Teens and Mental Health Awareness: How Lady Gaga is Making A Difference
According to the Center for Disease Control and Prevention, statistics among teens and mental health disorders are staggering:
- Half of all chronic mental illness begins by age 14 and 1 in 5 children, either currently or at some point during their life, have had a seriously debilitating mental illness (CDC).
- Suicide was the second leading cause of death for teens aged 13 to 18 (CDC).
The University of Pennsylvania School of Medicine (2014) also states that more than 1 in 10 children between 12 and 17 years old experienced an episode of major depression. That means for at least 2 weeks, the teen was depressed or lost interest or pleasure in other activities and could not function normally, having trouble with things like sleep or concentration. UPenn School of Medicine also listed the most common mental illnesses in teens:
- Generalized anxiety – excessive worry about everyday occurrences
- Depression – chronic feelings of sadness, anxiety, and/or emptiness
- Social phobias – severe feelings of self-consciousness in social settings
So What Is Being Done?
While these statistics and facts are alarming, big stars like Lady Gaga are shedding a major spotlight and changing the national conversation on teens and mental health. In a recent press release (2019), Lady Gaga’s Born This Way Foundation and the National Council for Behavioral Health announced they will expand teen Mental Health First Aid (tMHFA) to 20 additional high schools around the country this fall 2019. The new peer-to-peer program empowers young people to support each other in times of crisis. Lady Gaga passionately states, “We put this program in eight schools and soon it will be in 20 more. I know for certain that I’m not stopping here. I want the teen Mental Health First Aid program in every school in this country.”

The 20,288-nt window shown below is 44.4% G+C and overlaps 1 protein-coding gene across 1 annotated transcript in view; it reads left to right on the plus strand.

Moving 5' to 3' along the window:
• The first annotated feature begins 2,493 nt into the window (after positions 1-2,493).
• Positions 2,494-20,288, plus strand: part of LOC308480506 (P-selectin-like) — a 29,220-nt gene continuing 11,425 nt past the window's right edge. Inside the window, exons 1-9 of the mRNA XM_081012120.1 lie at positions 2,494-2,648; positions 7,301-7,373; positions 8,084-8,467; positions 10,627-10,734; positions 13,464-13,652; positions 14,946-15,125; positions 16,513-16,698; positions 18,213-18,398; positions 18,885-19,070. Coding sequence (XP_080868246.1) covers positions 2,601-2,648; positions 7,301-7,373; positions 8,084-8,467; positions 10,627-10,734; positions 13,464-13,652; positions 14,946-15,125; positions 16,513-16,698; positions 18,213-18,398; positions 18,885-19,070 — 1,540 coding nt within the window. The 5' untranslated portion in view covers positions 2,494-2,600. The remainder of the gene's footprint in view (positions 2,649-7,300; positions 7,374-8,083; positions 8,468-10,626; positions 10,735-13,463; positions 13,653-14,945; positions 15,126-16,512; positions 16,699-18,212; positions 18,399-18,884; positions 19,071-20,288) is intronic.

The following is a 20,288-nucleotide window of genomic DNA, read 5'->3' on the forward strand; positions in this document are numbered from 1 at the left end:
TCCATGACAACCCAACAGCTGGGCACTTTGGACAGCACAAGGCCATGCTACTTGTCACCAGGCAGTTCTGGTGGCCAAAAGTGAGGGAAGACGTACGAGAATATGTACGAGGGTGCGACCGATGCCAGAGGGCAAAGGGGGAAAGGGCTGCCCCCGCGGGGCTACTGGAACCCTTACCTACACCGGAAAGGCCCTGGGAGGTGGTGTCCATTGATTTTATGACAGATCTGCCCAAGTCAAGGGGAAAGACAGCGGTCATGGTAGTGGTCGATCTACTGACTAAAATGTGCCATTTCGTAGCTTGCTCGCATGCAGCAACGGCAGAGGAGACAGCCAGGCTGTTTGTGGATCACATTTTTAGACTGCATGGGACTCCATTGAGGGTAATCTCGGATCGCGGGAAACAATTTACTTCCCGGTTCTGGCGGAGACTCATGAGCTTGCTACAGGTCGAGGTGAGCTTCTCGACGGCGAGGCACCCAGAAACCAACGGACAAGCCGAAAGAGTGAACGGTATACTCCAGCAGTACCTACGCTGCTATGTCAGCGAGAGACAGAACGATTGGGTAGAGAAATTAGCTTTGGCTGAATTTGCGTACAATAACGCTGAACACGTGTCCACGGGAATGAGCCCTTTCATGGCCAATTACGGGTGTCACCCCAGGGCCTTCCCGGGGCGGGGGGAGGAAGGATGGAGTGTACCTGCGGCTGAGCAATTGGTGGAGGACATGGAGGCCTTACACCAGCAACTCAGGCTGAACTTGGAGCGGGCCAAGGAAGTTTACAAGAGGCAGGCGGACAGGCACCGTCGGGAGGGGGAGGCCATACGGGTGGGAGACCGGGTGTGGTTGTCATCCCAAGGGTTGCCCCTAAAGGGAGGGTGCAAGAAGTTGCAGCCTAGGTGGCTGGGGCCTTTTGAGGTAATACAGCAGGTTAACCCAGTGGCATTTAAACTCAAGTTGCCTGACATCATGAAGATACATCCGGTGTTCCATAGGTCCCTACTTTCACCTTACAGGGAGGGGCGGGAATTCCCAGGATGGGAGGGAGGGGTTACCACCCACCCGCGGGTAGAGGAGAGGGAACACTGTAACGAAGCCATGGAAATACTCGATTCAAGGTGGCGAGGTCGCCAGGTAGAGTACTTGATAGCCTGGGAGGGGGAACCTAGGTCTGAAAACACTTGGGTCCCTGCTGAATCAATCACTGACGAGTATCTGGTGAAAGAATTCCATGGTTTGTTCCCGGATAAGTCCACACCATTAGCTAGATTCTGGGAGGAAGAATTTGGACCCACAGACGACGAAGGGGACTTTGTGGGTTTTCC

tMHFA is an in-person training for high school students in grades 10 to 12 to learn about mental illnesses, including how to identify and respond to a developing mental health or substance use problem among their peers. Students learn a 5-step action plan to help their friends who may be facing a mental health problem or crisis, such as suicide, and highlights the important step of involving a responsible and trusted adult.
Betsy Schwartz, vice president for public education and strategic initiatives at the National Council for Behavioral Health stated, “It’s so important that teens have the skills to help each other in the language that they use every day, that is the power of peer-to-peer intervention. This innovative new program will help us reach more young people in need as we break down misconceptions about mental illness and grow our family of 1.7 million Mental Health First Aiders.” Johns Hopkins University will collect results from the pilot project to evaluate its success.
Teens, Mental Health, Addiction, and Help
Mental health organizations such as these as well as many advocacy groups all over the country believe that early diagnosis, intervention, and appropriate services for teens and their families can make a difference in the lives of those with mental health disorders. UPenn School of Medicine also recommends looking at the following symptoms in your teen to determine if an appointment with a doctor or specialist should be warranted:
- new onset of guilt
- thoughts of suicide
- changes in motivation
- changes in sleep and energy level
- changes in concentration or task completion
- changes in appetite
If your teen is having thoughts of suicide or in crisis, please contact the National Suicide Prevention Lifeline Network at 1-800-273-TALK (8255). Calls are routed to the nearest crisis center. Counselors at these centers can then provide appropriate local resources if needed. There is also a Crisis Text Line, Text TALK to 741-741 to text with a trained crisis counselor for free, 24/7. There are also many national and federal organizations you can research through The Suicide Prevention Resource Center. This center offers trusted, valuable, and current sources of information as well as funding opportunities, training, technical assistance, and resources.
If you or a teen you love suffers from a mental health and substance use disorder, get help now. Mental health and substance use disorders often co-occur and must be treated simultaneously as a dual diagnosis for the best success in recovery. There is no cure for addiction, but treatment is available and there is hope in recovery. Contact us today at 1-833-2DAYLIGHT to get the help you need.